Volume 7, Issue 2 (summer 2003)                   JCPP 2003, 7(2): 43-52 | Back to browse issues page

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Abstract:   (8529 Views)
Studies on benefits from innovations (technical change) have mostly been performed within the framework of competitive markets. These studies indicate that if the market structure under study is not competitive, determination of technical change benefits within a competitive framework may yield distorted or biased results for different groups. Considering the noncompetitive market structure of tomato in Khorasan Province, benefits from applying biological innovation for farmers, processors and the society as a whole were estimated. The results indicate that under noncompetitive conditions in the tomato market in Khorasan Province, and as a result of the processors’ market power in buying tomato, the potential benefits of utilizing hybrid varieties have reduced for both farmers and the society by about 58 and 12.5 percent, respectively. It may naturally be concluded that farmers’ incentives to adopt hybrid varieties are attenuated because of the tomato noncompetitive market.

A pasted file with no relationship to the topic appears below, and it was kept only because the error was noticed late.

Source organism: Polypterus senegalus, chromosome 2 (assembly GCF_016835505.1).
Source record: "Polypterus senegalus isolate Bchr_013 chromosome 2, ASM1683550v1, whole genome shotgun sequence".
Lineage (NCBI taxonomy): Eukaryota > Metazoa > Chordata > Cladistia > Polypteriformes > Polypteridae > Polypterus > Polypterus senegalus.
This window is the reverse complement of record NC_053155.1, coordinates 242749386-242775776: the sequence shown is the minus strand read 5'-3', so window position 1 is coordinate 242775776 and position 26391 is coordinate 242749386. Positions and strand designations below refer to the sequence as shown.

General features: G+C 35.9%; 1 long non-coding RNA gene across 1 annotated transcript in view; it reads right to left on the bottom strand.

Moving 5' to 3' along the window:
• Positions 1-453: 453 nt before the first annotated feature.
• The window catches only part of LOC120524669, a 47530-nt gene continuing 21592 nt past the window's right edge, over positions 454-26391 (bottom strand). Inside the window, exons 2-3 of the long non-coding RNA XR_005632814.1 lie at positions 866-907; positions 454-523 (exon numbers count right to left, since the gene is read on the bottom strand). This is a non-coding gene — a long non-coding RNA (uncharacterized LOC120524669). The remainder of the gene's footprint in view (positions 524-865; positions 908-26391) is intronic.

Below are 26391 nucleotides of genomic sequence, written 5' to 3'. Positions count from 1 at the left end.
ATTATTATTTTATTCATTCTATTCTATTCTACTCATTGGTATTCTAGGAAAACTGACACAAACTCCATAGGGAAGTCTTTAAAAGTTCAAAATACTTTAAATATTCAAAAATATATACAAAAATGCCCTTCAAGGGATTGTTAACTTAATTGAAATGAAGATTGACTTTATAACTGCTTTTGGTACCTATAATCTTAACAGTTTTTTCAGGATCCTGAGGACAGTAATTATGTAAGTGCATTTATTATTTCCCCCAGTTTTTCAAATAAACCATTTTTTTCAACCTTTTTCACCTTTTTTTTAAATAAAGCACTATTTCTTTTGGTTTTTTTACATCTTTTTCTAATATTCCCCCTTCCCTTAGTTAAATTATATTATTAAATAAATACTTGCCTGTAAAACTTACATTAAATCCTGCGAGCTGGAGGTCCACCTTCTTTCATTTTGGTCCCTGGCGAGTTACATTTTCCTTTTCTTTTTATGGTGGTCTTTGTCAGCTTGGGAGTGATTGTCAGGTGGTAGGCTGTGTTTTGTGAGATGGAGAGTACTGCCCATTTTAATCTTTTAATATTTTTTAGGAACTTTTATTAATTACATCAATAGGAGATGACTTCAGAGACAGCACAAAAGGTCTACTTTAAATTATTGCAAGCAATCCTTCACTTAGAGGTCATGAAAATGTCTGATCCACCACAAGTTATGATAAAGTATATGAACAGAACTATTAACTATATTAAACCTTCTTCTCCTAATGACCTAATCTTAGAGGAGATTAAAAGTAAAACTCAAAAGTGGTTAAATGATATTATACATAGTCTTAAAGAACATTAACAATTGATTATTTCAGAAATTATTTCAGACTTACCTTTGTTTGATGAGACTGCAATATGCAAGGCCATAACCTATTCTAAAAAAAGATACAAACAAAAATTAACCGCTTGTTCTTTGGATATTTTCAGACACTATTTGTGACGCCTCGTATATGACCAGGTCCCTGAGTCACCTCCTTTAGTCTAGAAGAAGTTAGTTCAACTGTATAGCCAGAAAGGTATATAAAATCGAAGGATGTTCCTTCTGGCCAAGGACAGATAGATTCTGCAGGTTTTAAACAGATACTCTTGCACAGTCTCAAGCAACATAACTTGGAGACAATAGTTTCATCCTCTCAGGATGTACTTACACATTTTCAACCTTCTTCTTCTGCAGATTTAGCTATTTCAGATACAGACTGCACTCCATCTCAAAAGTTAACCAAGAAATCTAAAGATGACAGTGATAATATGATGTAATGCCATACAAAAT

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Type of Study: Research | Subject: General

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